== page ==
As long as we have been known as the United States of America,
there has been vigorous debate on which state is the best. Is
it New York with its big city glamour or Texas with its size
and beauty? Or maybe it's California with its beaches and movie
stars? Well, the votes have been cast (ok...so I'm the only vote...at
least this ain't no Florida fiasco) and the winner has been chosen.
Illinois? Hawaii? Iowa? No, the distinction goes to Washington.
Yep, the state that brought us Microsoft, Jimi Hendrix, the Mariners,
and Mt. St. Helens is the best state in the Union.
How can this be you ask? Washington? Are you serious? What
did they ever do except give us some apples or something?
No friends, it's not the lovely Seattle weather, the proximity
to the greatness of Canada (a subject for another time, perhaps),
or even the late Kurt Cobain that make Washington the undisputed
winner. It's the recent Washington State Supreme Court decision
that allows people (ok...lets face it...men) to take video and
pictures up women's skirts.
You read it right. It is legal in Washington to perform what
is known as "upskirting," a form of voyeurism in which
peeping toms either secretly rig up a system of mirrors and hidden
video cameras, or simply crouch down with
a camera in order to secretly shoot up a woman's skirt.
I came across this on abcnews.com and was fascinated from
the moment I saw the story. Let's face it...this is every guy's
dream. We have just been given permission to do what we have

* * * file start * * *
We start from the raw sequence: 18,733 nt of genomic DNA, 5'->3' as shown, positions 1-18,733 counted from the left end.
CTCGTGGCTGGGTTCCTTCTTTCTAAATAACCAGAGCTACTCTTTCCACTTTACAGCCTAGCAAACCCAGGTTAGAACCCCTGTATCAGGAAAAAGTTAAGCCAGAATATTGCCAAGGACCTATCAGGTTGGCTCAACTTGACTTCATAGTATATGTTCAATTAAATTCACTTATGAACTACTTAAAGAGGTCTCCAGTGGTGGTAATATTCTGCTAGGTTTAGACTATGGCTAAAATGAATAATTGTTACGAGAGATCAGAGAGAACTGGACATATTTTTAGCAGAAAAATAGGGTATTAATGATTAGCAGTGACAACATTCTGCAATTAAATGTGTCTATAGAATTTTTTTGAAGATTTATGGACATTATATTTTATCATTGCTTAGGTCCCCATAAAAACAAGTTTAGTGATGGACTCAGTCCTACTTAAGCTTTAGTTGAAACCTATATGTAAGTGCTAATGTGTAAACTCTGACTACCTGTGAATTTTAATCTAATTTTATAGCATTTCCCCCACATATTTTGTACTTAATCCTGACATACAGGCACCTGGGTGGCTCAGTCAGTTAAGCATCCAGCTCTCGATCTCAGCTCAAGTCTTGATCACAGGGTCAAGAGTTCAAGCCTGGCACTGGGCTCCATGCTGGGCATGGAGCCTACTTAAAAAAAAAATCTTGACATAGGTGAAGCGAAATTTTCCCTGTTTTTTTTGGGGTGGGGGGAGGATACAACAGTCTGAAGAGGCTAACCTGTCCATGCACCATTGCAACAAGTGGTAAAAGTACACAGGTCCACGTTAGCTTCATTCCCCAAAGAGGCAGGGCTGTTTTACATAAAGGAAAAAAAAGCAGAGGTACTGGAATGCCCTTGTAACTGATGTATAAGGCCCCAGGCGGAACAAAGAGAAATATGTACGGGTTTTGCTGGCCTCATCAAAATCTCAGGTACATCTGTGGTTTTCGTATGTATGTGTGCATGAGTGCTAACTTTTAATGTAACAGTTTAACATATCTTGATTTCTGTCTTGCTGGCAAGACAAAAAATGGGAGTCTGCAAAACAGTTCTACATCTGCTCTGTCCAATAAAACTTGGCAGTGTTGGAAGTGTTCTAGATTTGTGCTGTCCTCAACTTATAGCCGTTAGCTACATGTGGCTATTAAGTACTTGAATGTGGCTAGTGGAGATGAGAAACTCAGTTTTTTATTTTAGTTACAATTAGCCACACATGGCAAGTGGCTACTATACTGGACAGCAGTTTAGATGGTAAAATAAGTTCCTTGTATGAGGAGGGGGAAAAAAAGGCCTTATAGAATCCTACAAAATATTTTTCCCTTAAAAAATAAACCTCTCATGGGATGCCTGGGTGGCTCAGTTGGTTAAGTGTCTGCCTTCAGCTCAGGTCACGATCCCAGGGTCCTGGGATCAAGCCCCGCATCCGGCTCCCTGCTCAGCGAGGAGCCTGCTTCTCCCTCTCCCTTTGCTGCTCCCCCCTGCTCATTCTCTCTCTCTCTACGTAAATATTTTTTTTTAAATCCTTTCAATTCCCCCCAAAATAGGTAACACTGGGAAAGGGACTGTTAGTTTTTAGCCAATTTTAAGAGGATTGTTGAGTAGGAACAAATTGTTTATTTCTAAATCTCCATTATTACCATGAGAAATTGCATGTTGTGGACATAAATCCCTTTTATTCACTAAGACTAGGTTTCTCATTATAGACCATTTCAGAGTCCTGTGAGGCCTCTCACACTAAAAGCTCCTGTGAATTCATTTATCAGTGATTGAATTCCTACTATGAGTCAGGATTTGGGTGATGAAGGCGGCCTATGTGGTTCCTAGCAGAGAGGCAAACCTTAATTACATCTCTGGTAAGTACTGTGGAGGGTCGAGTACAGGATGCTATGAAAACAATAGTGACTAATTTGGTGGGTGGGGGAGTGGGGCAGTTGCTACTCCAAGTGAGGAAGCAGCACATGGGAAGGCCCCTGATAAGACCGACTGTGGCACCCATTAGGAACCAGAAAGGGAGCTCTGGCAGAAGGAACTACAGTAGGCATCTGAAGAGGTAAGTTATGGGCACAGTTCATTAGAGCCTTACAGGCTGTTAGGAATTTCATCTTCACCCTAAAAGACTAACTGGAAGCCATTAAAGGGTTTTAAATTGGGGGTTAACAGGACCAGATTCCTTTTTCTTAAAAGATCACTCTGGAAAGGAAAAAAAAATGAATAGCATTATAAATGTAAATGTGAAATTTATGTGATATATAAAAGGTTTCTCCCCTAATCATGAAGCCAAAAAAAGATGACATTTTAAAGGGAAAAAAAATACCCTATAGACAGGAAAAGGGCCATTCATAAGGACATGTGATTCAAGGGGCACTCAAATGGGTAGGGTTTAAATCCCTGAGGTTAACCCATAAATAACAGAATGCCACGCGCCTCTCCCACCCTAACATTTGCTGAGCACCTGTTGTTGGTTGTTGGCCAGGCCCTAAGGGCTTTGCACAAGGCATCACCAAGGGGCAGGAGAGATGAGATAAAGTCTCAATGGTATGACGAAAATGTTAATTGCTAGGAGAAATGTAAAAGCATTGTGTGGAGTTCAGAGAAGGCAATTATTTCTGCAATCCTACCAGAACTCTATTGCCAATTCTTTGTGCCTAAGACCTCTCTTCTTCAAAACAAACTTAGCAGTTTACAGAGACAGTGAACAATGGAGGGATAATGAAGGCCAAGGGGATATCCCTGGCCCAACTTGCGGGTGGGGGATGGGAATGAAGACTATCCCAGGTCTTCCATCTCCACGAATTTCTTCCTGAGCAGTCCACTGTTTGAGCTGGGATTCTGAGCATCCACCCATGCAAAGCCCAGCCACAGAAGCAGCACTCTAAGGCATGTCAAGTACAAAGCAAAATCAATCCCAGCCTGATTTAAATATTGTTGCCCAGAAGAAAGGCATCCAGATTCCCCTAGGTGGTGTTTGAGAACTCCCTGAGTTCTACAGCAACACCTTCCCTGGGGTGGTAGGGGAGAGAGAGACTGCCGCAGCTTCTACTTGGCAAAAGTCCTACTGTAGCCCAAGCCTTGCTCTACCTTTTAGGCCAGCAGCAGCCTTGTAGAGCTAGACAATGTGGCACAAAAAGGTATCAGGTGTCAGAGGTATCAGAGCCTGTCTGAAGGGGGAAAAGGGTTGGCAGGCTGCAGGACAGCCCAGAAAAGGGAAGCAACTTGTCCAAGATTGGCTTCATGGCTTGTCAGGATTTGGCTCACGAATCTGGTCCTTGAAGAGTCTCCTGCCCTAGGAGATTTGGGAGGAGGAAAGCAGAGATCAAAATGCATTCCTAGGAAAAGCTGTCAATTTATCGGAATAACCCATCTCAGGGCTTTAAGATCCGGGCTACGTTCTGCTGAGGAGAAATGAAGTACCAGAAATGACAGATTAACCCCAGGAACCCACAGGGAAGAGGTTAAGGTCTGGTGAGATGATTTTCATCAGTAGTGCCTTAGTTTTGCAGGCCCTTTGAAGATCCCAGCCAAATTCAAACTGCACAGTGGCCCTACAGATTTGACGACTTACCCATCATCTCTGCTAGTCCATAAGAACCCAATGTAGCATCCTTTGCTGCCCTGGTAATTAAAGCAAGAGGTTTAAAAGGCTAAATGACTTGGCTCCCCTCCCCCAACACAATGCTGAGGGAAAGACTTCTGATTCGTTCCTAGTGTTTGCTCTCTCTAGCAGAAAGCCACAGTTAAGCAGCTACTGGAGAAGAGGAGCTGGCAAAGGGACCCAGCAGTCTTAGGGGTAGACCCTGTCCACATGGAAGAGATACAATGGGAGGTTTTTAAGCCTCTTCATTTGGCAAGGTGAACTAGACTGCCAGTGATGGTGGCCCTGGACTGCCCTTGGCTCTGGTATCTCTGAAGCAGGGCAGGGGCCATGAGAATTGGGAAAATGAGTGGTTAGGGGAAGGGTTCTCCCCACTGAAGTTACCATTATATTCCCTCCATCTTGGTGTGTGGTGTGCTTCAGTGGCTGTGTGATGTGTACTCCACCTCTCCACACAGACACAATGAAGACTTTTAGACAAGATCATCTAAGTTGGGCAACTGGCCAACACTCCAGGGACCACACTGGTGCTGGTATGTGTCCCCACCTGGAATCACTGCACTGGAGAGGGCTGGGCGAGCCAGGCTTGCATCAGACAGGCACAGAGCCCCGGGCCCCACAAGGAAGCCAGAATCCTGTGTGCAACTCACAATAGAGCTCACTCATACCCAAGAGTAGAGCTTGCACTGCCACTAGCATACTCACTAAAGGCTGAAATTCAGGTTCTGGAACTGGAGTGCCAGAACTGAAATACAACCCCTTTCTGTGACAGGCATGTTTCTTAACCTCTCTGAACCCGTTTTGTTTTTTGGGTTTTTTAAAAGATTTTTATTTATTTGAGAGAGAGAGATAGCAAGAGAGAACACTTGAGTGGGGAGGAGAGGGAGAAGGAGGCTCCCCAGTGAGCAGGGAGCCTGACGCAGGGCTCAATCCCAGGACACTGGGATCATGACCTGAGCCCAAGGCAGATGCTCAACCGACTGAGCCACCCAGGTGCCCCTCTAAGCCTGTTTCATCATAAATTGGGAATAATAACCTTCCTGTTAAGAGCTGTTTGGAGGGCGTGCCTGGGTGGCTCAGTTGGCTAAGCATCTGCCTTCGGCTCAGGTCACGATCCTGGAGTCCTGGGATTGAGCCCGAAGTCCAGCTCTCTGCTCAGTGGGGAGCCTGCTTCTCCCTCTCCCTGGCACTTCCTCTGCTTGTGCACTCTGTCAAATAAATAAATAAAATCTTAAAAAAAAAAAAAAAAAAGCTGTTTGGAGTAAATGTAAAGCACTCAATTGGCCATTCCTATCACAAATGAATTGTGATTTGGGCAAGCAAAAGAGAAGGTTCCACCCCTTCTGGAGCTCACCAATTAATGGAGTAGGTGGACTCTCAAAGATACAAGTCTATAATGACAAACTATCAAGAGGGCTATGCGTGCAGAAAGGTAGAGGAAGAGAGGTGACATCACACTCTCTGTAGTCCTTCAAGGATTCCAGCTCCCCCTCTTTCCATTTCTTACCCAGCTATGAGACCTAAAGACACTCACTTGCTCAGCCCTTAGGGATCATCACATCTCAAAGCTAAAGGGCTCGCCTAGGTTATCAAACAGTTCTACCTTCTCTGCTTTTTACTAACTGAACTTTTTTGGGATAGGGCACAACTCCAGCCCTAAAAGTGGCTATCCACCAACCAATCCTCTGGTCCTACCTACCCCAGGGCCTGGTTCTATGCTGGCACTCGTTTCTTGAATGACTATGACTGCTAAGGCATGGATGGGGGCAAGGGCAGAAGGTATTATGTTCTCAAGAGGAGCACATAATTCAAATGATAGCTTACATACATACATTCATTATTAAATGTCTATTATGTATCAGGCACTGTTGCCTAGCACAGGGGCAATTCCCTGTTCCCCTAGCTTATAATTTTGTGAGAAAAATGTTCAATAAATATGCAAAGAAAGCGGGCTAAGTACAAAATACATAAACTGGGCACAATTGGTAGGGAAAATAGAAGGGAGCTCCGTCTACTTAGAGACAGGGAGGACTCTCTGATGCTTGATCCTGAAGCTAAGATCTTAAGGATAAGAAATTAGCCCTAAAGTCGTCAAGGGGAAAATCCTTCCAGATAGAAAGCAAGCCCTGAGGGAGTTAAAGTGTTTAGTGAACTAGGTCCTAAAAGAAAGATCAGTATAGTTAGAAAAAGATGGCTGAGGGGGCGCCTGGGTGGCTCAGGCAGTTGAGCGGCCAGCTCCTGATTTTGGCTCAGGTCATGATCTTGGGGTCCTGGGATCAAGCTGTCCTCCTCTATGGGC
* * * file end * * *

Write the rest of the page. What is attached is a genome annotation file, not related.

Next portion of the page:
been trying to do since the fourth
grade. Ever since the first time I got in trouble by Miss LaRue
for trying to look up Bobbi Joe Johnson's denim, "ridin'-too-high
for her own good" knee-length skirt, I have been wondering
why we couldn't sneak a peek at that not-so-hidden place.
And now the best by-God state in the whole U.S. of A. has
given us permission. Hell, I can feel the ground shift now as
all of the males over the age of ten stampede to that bastion
of guy fun, Washington.
The Washington State Supreme Court ruled that while upskirting
is "disgusting and reprehensible," it is not against
the law. In a unanimous decision, the court said the voyeurism
conviction of defendant Richard Sorrells must be overturned since
the women were videotaped in public, hence not subject to a reasonable
expectation of privacy (note to self: make sure I have something
protecting "the boys" while wearing my kilt to the
To everyone else that felt the ground tilt, too, don't worry.
Washington lawmakers are hurrying to correct the "flaw"
in the system that would allow this to happen.
Damn. Anybody know where I can get a copy of the laws for
Contact David Miller at
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